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Preview in the Pittsburgh Post-Gazette
In the mid-1980s, composer Mathew Rosenblum bought an upright piano and started to experiment. Armed with mutes, a wrench, a digital tuner and tuning books, he spent two years developing his own tuning system in his apartment in New York City.

Feature Article in Pittsburgh City Paper
Beyond: Microtonal Music Festival showcases the widening landscape of the genre.

Preview in the Pittsburgh Post-Gazette
Classical music lovers know that the genre can take you to the greatest emotional heights. This weekend's itinerary includes an investigation of Earth's most essential elements and a journey to the far reaches of outer space.

Feature Article in Pittsburgh City Paper
"Was a time when you were either a strict minimalist or you were doing the anti-Phil Glass thing. Mathew was able to steer the course between the two of them."

Interview on
SoundNotion 139: It Happened on 13th Street

Preview in the Pittsburgh Tribune-Review
Art is often not intentional, even in its subject matter.
Prominent American poet James Dickey found himself fascinated by a story in The New York Times about an airline stewardess who fell out the door of an Allegheny Airlines flight over Connecticut. He imagined what she was thinking as she fell to her death in his acclaimed poem “Falling,” which was first published in 1967.
“It's dark, but it's also very life-affirming,” says Matthew Rosenblum, who has written an instrumental piece based on the poem.

Feature Article in Pitt Magazine
"In an apartment on 13th Street in Manhattan’s East Village, a 30-something composer sits at a baby grand piano, imagining layers of sound. Guided by a tug of intuition, he senses what he wants to hear. As he muses, he can see the baby grand’s inner life, its sweep of wire and soft-padded wooden hammers, its orderly rows of metal tuning pegs, its elegant arc of carbon-steel strings."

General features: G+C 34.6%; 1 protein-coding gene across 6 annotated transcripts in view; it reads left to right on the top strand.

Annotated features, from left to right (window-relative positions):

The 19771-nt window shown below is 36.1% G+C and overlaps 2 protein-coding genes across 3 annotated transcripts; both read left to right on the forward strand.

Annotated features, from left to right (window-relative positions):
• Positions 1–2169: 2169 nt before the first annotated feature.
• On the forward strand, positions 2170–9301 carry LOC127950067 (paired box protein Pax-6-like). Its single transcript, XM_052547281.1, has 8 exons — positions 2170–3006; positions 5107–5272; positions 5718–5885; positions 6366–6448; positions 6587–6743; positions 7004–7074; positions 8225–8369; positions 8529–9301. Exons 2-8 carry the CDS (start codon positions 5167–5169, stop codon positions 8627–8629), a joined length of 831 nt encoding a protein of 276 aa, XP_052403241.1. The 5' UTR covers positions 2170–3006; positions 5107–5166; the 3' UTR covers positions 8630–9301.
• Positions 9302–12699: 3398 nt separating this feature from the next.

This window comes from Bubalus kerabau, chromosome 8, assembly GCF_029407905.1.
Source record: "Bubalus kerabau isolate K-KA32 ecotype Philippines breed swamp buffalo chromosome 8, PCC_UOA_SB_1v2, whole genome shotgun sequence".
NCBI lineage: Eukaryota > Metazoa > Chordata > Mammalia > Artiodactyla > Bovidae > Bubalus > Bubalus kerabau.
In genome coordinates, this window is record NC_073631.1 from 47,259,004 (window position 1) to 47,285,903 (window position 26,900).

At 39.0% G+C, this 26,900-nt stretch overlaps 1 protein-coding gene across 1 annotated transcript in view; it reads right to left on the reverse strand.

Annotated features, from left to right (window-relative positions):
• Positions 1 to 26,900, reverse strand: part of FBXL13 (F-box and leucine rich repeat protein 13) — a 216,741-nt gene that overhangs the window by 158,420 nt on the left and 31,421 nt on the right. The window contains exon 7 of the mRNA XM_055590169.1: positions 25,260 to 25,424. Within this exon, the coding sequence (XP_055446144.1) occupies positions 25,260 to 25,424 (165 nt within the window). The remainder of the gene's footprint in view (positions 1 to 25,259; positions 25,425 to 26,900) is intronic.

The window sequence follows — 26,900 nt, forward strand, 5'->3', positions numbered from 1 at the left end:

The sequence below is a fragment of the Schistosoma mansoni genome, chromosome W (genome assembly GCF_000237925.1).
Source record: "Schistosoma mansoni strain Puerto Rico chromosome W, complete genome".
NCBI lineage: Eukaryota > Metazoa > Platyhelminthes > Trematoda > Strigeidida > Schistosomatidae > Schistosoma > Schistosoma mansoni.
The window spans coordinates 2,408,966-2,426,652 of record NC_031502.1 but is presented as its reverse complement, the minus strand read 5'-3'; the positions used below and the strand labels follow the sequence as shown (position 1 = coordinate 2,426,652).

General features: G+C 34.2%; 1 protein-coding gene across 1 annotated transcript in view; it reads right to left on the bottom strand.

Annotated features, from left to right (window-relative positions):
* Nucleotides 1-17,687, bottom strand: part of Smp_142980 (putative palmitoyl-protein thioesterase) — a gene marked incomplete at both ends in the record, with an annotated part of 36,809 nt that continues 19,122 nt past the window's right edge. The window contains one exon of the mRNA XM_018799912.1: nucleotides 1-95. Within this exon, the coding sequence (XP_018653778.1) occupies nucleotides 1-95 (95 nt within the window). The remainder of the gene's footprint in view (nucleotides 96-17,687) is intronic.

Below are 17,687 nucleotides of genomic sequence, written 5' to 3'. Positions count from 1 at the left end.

Feature Article in the Pittsburgh Post-Gazette
"Mathew Rosenblum can count nine distinct reasons his music is unique in the world.
Two decades ago, the Pitt composer perfected a personal scale that inserts nine new notes among the traditional 12 of the chromatic scale. To a Western ear, the additional notes can sound out of tune, but they are structural elements influenced by Persian and Javanese music. It's the compositional DNA that lends Rosenblum's works a distinctive quality."

Preview in Pittsburgh City Paper
Some operas begin with a powerful backstory -- court intrigue, star-crossed lovers, mythical sagas, and so on. But the new opera RedDust: Portraits, Dreams & Prayers, the brainchild of Pittsburgh-based composer and University of Pittsburgh music professor Mathew Rosenblum, was born with a sound.

Feature Article in the Pittsburgh Post-Gazette
As grant recipients push the limits of their potential, they also challenge audiences. "This is the most substantial piece I've undertaken," Rosenblum said, referring to "Red Dust." "It's an hour long, and it has so many elements to it. It's stretching myself quite a bit." "Red Dust," he added, "will turn the typical operagoer 180 degrees" because the work combines spoken words with singing, video on three screens and music played in "surround sound." "It won't be your father's opera," the composer added.